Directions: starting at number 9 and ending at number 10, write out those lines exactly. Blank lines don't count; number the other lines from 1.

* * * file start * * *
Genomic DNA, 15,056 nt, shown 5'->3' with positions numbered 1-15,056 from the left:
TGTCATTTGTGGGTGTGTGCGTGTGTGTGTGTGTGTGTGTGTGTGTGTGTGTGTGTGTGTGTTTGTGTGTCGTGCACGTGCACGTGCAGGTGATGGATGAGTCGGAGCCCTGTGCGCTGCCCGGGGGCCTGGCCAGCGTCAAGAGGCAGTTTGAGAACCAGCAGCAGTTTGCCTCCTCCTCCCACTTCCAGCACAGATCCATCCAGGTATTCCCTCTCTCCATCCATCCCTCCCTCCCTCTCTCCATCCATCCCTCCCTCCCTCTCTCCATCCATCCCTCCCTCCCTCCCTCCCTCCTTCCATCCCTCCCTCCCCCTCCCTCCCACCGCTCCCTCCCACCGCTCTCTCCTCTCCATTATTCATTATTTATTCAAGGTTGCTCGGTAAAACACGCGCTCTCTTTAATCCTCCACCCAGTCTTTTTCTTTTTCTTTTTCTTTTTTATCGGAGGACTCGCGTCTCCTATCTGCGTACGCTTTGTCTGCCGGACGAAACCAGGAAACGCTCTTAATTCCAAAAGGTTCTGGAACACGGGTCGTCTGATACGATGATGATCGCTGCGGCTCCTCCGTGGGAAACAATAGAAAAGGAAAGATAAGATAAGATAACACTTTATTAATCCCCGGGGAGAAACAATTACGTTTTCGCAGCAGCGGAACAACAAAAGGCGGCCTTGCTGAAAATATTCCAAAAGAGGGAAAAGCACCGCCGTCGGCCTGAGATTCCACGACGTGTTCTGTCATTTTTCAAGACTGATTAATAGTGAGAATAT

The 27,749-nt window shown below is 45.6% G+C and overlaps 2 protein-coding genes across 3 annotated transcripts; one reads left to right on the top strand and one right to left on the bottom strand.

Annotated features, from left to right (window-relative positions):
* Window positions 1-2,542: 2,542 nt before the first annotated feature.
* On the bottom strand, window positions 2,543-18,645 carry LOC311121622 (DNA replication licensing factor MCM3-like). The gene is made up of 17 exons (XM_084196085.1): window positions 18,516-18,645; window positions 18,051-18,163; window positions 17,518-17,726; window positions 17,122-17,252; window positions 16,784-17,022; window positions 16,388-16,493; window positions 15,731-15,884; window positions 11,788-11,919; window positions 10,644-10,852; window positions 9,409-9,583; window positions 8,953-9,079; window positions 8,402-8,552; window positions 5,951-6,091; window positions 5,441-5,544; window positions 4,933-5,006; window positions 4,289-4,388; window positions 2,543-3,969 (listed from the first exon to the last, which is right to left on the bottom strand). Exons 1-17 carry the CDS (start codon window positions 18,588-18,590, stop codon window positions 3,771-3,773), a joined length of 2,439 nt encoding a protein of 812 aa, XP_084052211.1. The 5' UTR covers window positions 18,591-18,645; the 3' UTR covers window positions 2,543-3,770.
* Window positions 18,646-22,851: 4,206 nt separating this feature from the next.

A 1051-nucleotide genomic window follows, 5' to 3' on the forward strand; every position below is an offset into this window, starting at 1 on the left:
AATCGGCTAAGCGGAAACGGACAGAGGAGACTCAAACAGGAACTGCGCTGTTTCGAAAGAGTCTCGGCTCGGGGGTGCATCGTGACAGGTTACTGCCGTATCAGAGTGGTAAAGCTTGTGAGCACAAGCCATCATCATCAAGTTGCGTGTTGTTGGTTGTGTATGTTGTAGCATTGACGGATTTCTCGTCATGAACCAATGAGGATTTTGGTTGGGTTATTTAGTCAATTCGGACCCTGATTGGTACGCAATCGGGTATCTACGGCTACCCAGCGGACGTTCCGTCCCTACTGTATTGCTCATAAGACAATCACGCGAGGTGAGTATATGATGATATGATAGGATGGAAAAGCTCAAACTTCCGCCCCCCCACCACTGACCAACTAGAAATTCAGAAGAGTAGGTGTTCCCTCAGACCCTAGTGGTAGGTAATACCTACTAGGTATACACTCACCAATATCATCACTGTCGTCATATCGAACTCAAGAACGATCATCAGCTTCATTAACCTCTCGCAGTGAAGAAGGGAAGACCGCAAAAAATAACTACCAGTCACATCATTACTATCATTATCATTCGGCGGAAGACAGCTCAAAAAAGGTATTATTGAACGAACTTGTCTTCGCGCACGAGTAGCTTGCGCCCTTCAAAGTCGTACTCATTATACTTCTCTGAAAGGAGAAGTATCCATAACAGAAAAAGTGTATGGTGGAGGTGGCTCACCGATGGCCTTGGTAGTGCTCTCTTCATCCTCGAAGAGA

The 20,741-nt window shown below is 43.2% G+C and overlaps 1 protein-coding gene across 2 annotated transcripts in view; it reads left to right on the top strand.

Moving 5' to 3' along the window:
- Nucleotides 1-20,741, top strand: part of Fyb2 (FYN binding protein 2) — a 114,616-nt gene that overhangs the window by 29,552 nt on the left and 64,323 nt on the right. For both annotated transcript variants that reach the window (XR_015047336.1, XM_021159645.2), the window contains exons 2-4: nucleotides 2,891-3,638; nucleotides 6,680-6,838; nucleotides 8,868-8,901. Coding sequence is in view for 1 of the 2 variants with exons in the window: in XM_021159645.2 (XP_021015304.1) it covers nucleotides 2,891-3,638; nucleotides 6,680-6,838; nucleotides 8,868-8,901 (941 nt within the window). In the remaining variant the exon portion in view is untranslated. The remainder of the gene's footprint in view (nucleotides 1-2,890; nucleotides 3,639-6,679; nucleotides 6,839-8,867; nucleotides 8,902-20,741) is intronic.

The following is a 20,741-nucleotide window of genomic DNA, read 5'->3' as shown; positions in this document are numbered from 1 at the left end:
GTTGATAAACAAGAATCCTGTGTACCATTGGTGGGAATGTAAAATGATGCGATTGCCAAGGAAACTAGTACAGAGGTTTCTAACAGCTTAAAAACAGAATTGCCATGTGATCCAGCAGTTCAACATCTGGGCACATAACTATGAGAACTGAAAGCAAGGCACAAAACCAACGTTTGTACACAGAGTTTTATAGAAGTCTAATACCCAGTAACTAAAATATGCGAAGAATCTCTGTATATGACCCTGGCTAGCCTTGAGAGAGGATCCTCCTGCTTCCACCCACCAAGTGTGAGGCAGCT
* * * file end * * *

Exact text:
AATCGGCTAAGCGGAAACGGACAGAGGAGACTCAAACAGGAACTGCGCTGTTTCGAAAGAGTCTCGGCTCGGGGGTGCATCGTGACAGGTTACTGCCGTATCAGAGTGGTAAAGCTTGTGAGCACAAGCCATCATCATCAAGTTGCGTGTTGTTGGTTGTGTATGTTGTAGCATTGACGGATTTCTCGTCATGAACCAATGAGGATTTTGGTTGGGTTATTTAGTCAATTCGGACCCTGATTGGTACGCAATCGGGTATCTACGGCTACCCAGCGGACGTTCCGTCCCTACTGTATTGCTCATAAGACAATCACGCGAGGTGAGTATATGATGATATGATAGGATGGAAAAGCTCAAACTTCCGCCCCCCCACCACTGACCAACTAGAAATTCAGAAGAGTAGGTGTTCCCTCAGACCCTAGTGGTAGGTAATACCTACTAGGTATACACTCACCAATATCATCACTGTCGTCATATCGAACTCAAGAACGATCATCAGCTTCATTAACCTCTCGCAGTGAAGAAGGGAAGACCGCAAAAAATAACTACCAGTCACATCATTACTATCATTATCATTCGGCGGAAGACAGCTCAAAAAAGGTATTATTGAACGAACTTGTCTTCGCGCACGAGTAGCTTGCGCCCTTCAAAGTCGTACTCATTATACTTCTCTGAAAGGAGAAGTATCCATAACAGAAAAAGTGTATGGTGGAGGTGGCTCACCGATGGCCTTGGTAGTGCTCTCTTCATCCTCGAAGAGA

The 20,741-nt window shown below is 43.2% G+C and overlaps 1 protein-coding gene across 2 annotated transcripts in view; it reads left to right on the top strand.